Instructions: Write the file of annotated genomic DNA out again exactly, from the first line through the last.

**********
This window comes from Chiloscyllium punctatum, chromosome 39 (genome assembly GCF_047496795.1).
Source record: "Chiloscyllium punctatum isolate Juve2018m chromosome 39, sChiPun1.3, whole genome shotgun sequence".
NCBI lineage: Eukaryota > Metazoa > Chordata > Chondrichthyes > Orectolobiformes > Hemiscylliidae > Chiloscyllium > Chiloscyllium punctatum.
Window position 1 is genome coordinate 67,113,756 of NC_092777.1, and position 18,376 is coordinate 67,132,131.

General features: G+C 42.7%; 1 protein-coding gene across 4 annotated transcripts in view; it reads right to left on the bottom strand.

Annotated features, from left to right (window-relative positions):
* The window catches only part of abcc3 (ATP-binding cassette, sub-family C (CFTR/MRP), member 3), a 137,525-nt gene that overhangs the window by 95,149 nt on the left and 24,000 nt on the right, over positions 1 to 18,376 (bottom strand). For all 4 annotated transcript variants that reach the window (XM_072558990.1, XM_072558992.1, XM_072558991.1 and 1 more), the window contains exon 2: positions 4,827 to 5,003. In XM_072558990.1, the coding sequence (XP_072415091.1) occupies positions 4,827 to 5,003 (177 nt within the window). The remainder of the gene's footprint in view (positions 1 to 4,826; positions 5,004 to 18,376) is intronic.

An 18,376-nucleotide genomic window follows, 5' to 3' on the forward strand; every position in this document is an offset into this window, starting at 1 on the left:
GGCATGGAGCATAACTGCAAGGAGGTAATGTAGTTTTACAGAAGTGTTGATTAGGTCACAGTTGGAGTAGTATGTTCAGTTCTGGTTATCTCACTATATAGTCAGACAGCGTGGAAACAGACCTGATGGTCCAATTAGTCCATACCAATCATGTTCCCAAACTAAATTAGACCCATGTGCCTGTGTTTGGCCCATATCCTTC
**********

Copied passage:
This window comes from Chiloscyllium punctatum, chromosome 39 (genome assembly GCF_047496795.1).
Source record: "Chiloscyllium punctatum isolate Juve2018m chromosome 39, sChiPun1.3, whole genome shotgun sequence".
NCBI lineage: Eukaryota > Metazoa > Chordata > Chondrichthyes > Orectolobiformes > Hemiscylliidae > Chiloscyllium > Chiloscyllium punctatum.
Window position 1 is genome coordinate 67,113,756 of NC_092777.1, and position 18,376 is coordinate 67,132,131.

General features: G+C 42.7%; 1 protein-coding gene across 4 annotated transcripts in view; it reads right to left on the bottom strand.

Annotated features, from left to right (window-relative positions):
* The window catches only part of abcc3 (ATP-binding cassette, sub-family C (CFTR/MRP), member 3), a 137,525-nt gene that overhangs the window by 95,149 nt on the left and 24,000 nt on the right, over positions 1 to 18,376 (bottom strand). For all 4 annotated transcript variants that reach the window (XM_072558990.1, XM_072558992.1, XM_072558991.1 and 1 more), the window contains exon 2: positions 4,827 to 5,003. In XM_072558990.1, the coding sequence (XP_072415091.1) occupies positions 4,827 to 5,003 (177 nt within the window). The remainder of the gene's footprint in view (positions 1 to 4,826; positions 5,004 to 18,376) is intronic.

An 18,376-nucleotide genomic window follows, 5' to 3' on the forward strand; every position in this document is an offset into this window, starting at 1 on the left:
GGCATGGAGCATAACTGCAAGGAGGTAATGTAGTTTTACAGAAGTGTTGATTAGGTCACAGTTGGAGTAGTATGTTCAGTTCTGGTTATCTCACTATATAGTCAGACAGCGTGGAAACAGACCTGATGGTCCAATTAGTCCATACCAATCATGTTCCCAAACTAAATTAGACCCATGTGCCTGTGTTTGGCCCATATCCTTC